To their question, “Where are you staying?” Jesus answers, “Come and see.”  Jesus does not spoon feed them answers.  He does not tell them what he wants them to believe.  He invites them to come and witness for themselves. 

            And in the coming chapters, they will get quite an eye-full.  There is the miracle of changing water into wine.  There is the miracle of the feeding of the 5,000.  There is the healing of the man born blind and the raising of Lazarus after four days. 

            Even more there is the sight of the Son of Man lifted on the cross.   John says enigmatically, “It was about four o’clock in the afternoon.”  According to John, Jesus died at three in the afternoon.  We can imagine that abiding with Jesus means staying all the way to the end.  It means staying when we want to run.  It means staying when we want to hide.  It means staying through all the tough stuff, staying through all the ugly stuff, staying until his suffering and death is complete.  Because that is where the glory of God – full of grace and truth – is to be seen.

This journey is not for sight-seers.  It is not for dabblers.  It’s not for people who want to feel a little better or improve their life.  It is a journey that will ask much from us.

Maybe that’s why Jesus welcomes Nathaniel’s question. 

Jesus calls Philip in the way we expect – “Follow me.”  Then Philip runs off to tell Nathaniel – “We’ve found him!  We find the guy!  He’s the real deal!”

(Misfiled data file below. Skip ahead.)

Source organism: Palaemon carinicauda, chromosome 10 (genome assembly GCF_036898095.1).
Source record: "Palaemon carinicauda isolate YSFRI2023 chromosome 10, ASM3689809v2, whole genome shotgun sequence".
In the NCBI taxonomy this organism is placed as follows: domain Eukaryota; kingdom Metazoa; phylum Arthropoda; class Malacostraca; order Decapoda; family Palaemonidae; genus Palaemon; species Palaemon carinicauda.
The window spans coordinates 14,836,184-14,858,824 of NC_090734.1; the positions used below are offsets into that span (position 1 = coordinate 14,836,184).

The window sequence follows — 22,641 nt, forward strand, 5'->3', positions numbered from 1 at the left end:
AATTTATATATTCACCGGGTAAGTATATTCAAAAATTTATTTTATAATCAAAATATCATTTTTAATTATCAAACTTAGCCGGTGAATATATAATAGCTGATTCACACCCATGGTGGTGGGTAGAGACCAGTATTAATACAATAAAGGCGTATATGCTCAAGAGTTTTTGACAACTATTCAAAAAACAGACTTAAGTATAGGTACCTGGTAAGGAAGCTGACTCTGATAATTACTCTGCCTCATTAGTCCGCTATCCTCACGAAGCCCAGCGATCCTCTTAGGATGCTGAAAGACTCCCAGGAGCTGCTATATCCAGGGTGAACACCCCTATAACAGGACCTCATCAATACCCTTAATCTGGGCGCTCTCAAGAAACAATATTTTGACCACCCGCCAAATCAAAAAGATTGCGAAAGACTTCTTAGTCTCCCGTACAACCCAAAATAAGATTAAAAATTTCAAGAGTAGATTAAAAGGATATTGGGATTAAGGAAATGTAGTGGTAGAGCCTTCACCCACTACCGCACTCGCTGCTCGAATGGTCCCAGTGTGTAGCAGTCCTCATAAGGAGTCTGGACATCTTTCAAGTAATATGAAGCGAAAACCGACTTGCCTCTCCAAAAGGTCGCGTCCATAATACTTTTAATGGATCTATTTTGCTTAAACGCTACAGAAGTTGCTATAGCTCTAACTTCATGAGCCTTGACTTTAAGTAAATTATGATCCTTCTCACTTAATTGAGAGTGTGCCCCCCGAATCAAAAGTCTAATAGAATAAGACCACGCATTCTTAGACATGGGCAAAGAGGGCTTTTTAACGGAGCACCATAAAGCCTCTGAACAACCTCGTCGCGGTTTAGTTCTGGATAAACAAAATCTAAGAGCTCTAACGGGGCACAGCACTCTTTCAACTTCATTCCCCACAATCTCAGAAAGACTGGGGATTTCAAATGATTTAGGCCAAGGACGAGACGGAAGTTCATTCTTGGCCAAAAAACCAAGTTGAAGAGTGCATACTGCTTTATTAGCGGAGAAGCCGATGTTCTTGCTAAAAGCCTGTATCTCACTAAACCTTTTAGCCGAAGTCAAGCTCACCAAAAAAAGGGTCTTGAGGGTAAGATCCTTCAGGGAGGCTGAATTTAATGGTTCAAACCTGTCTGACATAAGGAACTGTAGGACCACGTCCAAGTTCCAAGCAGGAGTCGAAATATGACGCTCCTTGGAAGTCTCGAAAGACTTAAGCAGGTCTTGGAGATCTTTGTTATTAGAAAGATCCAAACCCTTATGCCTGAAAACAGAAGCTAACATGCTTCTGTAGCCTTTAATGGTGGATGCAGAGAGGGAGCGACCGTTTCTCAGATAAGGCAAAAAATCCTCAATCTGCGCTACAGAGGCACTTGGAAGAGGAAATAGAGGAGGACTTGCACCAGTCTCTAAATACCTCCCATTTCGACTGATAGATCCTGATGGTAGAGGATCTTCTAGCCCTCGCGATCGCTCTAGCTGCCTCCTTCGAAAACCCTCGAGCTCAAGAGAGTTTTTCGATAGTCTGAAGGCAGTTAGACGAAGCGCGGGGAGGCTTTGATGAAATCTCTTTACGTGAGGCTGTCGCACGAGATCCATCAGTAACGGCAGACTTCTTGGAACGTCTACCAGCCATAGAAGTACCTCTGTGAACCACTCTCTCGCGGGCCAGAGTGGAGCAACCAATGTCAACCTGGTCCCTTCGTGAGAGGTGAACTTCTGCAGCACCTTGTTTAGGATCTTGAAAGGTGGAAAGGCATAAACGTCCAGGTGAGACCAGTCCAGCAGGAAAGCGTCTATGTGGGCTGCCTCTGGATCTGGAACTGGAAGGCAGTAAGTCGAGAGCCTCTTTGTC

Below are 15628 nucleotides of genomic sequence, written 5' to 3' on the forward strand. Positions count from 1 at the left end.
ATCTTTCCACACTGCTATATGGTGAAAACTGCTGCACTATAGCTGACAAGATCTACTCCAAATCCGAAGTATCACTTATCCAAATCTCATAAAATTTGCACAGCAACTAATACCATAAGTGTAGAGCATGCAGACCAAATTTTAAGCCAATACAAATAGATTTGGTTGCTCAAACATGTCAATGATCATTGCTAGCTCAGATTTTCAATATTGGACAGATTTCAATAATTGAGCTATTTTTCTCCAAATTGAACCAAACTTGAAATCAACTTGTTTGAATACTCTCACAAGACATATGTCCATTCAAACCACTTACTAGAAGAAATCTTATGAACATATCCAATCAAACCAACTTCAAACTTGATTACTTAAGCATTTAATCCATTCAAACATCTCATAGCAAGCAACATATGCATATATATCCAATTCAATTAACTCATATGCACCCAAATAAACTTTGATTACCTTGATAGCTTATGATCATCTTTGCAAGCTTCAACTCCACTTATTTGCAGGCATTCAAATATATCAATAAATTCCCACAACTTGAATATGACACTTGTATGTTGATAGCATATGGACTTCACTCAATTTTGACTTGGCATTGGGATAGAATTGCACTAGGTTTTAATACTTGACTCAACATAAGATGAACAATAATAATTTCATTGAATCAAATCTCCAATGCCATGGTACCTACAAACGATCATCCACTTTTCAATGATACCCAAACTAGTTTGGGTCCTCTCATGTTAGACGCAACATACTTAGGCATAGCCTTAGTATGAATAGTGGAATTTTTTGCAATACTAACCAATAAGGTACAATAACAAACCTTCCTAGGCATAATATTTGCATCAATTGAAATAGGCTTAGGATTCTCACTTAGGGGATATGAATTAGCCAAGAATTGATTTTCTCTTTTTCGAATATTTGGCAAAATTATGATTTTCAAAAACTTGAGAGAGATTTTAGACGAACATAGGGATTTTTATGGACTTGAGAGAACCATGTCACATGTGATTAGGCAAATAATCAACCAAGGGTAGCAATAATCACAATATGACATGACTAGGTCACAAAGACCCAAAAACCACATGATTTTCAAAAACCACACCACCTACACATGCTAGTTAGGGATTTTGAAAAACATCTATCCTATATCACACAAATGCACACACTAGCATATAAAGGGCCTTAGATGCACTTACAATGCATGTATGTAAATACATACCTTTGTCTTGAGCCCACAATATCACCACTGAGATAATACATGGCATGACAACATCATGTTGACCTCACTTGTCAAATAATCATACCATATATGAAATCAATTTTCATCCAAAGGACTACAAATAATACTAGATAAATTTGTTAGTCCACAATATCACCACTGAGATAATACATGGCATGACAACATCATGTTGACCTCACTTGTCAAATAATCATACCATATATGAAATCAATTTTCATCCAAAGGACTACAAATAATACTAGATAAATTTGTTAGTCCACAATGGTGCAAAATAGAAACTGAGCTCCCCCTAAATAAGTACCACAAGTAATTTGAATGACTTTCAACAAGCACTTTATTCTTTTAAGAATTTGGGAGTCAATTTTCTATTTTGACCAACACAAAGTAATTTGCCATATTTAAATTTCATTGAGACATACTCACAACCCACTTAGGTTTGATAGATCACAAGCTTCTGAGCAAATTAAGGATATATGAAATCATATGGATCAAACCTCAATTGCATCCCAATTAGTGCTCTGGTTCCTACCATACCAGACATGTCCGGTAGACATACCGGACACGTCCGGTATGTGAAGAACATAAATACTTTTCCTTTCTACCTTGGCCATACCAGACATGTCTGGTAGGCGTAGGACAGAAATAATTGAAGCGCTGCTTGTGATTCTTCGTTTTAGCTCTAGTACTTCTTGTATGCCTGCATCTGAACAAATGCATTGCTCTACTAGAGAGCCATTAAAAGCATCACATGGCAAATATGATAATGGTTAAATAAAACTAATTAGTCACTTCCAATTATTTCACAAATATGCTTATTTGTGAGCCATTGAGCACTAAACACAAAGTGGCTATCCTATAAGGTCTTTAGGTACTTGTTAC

Nathaniel is skeptical.  “Nazareth?  As if! Nothing good has ever come out of Nazareth!”  But Nathaniel goes to see with Philip anyway.

Before Nathaniel even gets up close to Jesus, Jesus says, “Here is someone who is not easily fooled.  He’s completely honest!”  (Again, Jesus does not dismiss his question. He takes the question – and Nathaniel – seriously.)

Nathaniel says, “Where did you get that idea?  You don’t know me?”

Jesus replies, “Even before Philip talked to you, I saw you under the fig tree.”

Nathaniel confesses, “Rabbi!  You are the Son of God!  You are the king of Israel!”

These are traditional Jewish titles.  Jesus does not deny them.  But then he gives them something even more to think about. 

“You ain’t seen nothin’ yet!  You will see the heavens opened and angels ascending and descending on the Son of Man!”

Which would be totally cool!  But it probably also leaves the disciples with more questions.  Are you talking about Jacob’s ladder?  Are you the promise of God to be with us wherever we go?  Are you the way to God?  Are you the place where true worship of God happens?


There are a variety of ways in which people come to Jesus, a variety of ways in which people hear the call of faith.  Questions are often an important part of it.  Through the gospel of John, we will continue to hear questions – How is it possible to be born again?  How is it that you are asking a drink from me?  Rabbi, when did you come here?  Lord, to whom shall we go?

What are your questions?  Maybe you have questions about God – Who is God anyway?  Did God create the universe, or was it evolution?  If God is so good and so powerful, why is there so much trouble in the world? 

Maybe you have questions about Jesus – Who is Jesus?  Is he really God’s Son?  He seems like a great guy, a wonderful teacher, someone worth emulating, but what about his death and resurrection?

Maybe you have questions about your life – How can I be a better Christian?  How can I be a better mother or father or husband or wife or son or daughter?  How do I do this in my daily life – at home and at work and at school?

Or maybe it’s just – What do I really want?  What am I looking for?

Whatever your questions are, don’t check them at the door.  Don’t expect quick and easy answers.  Don’t be surprised if Jesus asks you questions.


Bring your questions.  And come and see.